Increasing anthocyanin content in queen garnet plum and correlations with in-field measures

Fanning, K., Edwards, D., Netzel, M., Stanley, R., Netzel. G., Russell, D. and Topp, B. (2013). Increasing anthocyanin content in queen garnet plum and correlations with in-field measures. In: Proceedings of the 10th International Symposium on Plum and Prune Genetics, Breeding and Pomology. 10th International Symposium on Plum and Prune Genetics, Breeding and Pomology, Davis, CA, United States, (97-104). 20-26 May 2012.

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Name Description MIMEType Size Downloads
Author Fanning, K.
Edwards, D.
Netzel, M.
Stanley, R.
Netzel. G.
Russell, D.
Topp, B.
Title of paper Increasing anthocyanin content in queen garnet plum and correlations with in-field measures
Conference name 10th International Symposium on Plum and Prune Genetics, Breeding and Pomology
Conference location Davis, CA, United States
Conference dates 20-26 May 2012
Proceedings title Proceedings of the 10th International Symposium on Plum and Prune Genetics, Breeding and Pomology   Check publisher's open access policy
Journal name Acta Horticulturae   Check publisher's open access policy
Place of Publication Leuven, Belgium
Publisher International Society for Horticultural Science
Publication Year 2013
Year available 2013
Sub-type Fully published paper
Open Access Status
ISBN 9789066053397
ISSN 0567-7572
Volume 985
Start page 97
End page 104
Total pages 8
Collection year 2014
Language eng
Formatted Abstract/Summary
While plums are traditionally bred for fresh fruit traits such as size, sweetness, yield and disease resistance the Queensland Government breeding program for Japanese plum (Prunus salicina Lindl.) also selected for anthocyanin content to develop a new plum selection named ‘Queen Garnet’. When ripe or overripe, it has a near black skin and deep red flesh colour, which when combined, result in exceptionally high anthocyanin content, reaching up to 277 mg/100 g fruit. The skin fraction contributes 36-66% of the total anthocyanin content of fruit. The plum is now being commercially grown to be processed into a range of unctional products from food colourants to premium health products. These are sold on the basis of anthocyanin and antioxidant content. Protocols for increasing anthocyanin content have therefore been researched to maximise the total anthocyanin yield rather than fresh fruit weight and taste. The principal approach is through selective harvest of overripe plums high in colour, although post-harvest storage at 21°C results in further anthocyanin synthesis. Modified processing is also required to ensure recovery of anthocyanins from the skin fraction. The plum products have entered testing for assessing health properties beginning with an initial proof of in vivo bioavailability of the anthocyanins.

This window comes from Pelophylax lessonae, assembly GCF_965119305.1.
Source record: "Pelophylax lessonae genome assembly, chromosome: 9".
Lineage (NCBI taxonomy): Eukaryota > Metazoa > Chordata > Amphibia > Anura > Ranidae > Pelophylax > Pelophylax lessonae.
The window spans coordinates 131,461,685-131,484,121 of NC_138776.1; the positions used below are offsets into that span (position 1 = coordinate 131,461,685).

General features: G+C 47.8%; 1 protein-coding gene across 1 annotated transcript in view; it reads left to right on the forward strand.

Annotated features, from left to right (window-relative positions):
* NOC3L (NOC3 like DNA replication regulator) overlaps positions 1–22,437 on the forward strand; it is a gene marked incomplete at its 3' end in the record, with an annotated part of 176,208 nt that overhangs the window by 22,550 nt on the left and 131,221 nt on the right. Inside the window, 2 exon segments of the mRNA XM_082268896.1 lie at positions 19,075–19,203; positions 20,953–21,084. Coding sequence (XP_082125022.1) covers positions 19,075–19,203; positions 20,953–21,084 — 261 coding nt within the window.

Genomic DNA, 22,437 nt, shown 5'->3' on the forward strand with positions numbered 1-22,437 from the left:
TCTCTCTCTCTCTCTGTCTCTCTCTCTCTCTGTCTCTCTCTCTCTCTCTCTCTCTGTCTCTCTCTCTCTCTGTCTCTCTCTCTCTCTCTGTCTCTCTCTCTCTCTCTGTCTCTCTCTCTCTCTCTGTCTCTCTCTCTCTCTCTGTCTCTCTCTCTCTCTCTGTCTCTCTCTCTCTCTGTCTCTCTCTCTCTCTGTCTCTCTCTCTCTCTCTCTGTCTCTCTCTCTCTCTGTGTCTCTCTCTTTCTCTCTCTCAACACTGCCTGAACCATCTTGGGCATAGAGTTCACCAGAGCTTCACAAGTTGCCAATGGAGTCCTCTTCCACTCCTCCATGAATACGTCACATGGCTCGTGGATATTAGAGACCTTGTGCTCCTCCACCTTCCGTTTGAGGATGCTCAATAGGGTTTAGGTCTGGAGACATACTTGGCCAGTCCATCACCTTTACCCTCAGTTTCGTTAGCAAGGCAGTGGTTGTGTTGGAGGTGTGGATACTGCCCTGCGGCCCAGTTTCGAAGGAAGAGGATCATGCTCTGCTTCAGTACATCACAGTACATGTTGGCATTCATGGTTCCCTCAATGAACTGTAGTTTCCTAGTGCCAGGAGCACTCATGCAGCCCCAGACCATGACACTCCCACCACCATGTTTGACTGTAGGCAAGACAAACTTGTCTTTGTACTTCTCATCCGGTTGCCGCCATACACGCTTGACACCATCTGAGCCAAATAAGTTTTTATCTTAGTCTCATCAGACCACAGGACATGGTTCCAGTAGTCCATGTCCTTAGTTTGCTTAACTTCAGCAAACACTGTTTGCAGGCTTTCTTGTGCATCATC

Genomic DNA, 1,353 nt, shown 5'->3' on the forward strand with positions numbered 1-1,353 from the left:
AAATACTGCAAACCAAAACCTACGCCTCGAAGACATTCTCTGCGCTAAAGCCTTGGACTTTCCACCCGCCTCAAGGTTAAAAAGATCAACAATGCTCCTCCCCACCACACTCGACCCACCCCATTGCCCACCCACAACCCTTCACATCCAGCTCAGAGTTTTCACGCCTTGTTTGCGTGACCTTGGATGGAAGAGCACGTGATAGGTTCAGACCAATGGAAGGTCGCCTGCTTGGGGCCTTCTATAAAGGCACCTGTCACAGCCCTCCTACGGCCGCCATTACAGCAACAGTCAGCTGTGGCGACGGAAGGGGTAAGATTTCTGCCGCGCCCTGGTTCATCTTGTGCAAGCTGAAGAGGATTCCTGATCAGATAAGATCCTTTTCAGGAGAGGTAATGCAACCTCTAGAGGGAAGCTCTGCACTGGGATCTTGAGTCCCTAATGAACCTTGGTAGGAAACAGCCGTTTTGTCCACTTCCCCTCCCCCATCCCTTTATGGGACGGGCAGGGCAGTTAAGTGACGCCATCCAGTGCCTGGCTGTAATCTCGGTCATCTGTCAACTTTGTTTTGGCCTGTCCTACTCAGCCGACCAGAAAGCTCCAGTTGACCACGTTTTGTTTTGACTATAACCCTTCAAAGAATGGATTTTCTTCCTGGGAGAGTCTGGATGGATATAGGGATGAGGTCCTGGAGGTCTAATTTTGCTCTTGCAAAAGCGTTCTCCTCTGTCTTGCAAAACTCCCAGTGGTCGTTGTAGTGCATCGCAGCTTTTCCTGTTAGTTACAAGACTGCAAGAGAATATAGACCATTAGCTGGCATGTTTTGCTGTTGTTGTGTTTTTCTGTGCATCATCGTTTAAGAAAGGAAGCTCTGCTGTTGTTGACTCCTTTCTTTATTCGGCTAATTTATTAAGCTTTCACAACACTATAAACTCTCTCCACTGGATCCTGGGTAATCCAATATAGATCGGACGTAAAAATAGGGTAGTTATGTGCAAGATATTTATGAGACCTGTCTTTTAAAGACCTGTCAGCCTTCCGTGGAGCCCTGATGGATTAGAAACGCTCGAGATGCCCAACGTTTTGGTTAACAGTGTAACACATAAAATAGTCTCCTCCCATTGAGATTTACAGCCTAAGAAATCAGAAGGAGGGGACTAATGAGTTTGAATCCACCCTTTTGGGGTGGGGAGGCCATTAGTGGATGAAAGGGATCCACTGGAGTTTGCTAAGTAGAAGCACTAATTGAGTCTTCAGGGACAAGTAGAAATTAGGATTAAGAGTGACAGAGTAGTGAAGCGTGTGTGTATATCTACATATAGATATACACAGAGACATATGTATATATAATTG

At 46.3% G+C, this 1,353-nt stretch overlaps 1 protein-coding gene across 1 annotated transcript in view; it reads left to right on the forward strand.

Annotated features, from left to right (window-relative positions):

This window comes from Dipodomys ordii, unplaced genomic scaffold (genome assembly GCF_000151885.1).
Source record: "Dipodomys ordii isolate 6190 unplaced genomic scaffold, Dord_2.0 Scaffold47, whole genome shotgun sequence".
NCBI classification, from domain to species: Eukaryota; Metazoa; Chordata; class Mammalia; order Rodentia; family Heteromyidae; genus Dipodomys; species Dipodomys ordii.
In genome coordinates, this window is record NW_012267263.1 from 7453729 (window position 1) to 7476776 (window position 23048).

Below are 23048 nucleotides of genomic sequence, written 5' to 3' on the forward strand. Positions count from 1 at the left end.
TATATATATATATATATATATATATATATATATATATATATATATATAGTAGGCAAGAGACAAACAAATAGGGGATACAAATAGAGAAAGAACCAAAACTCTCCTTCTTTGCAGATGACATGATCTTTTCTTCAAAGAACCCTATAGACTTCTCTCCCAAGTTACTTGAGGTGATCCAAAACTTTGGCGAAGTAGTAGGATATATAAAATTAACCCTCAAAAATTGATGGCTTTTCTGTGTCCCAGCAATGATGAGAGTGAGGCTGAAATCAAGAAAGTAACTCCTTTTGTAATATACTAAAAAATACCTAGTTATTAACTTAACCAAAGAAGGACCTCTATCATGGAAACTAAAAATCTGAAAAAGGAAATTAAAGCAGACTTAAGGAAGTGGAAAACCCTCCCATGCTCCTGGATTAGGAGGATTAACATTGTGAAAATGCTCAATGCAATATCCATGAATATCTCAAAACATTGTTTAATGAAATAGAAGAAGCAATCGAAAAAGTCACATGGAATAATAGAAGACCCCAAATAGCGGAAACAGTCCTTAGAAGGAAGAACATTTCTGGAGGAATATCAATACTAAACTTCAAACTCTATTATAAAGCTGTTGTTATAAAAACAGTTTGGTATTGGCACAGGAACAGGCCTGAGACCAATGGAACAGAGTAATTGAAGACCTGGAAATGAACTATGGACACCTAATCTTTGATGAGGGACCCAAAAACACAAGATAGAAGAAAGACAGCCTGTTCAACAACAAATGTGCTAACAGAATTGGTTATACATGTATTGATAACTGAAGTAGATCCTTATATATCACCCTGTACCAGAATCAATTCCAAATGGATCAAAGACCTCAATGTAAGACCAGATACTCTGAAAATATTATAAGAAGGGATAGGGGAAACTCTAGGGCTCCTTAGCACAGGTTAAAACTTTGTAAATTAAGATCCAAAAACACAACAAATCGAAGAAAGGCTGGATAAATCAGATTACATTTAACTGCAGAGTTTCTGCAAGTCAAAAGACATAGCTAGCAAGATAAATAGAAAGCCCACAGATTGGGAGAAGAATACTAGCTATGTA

Keyword Prunus salicina
Phytochemicals
Antioxidants
Functional food
Health
Q-Index Code C1
Q-Index Status Confirmed Code
Institutional Status UQ

 
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Created: Sun, 14 Apr 2013, 17:07:22 EST by Michael Netzel on behalf of Qld Alliance for Agriculture and Food Innovation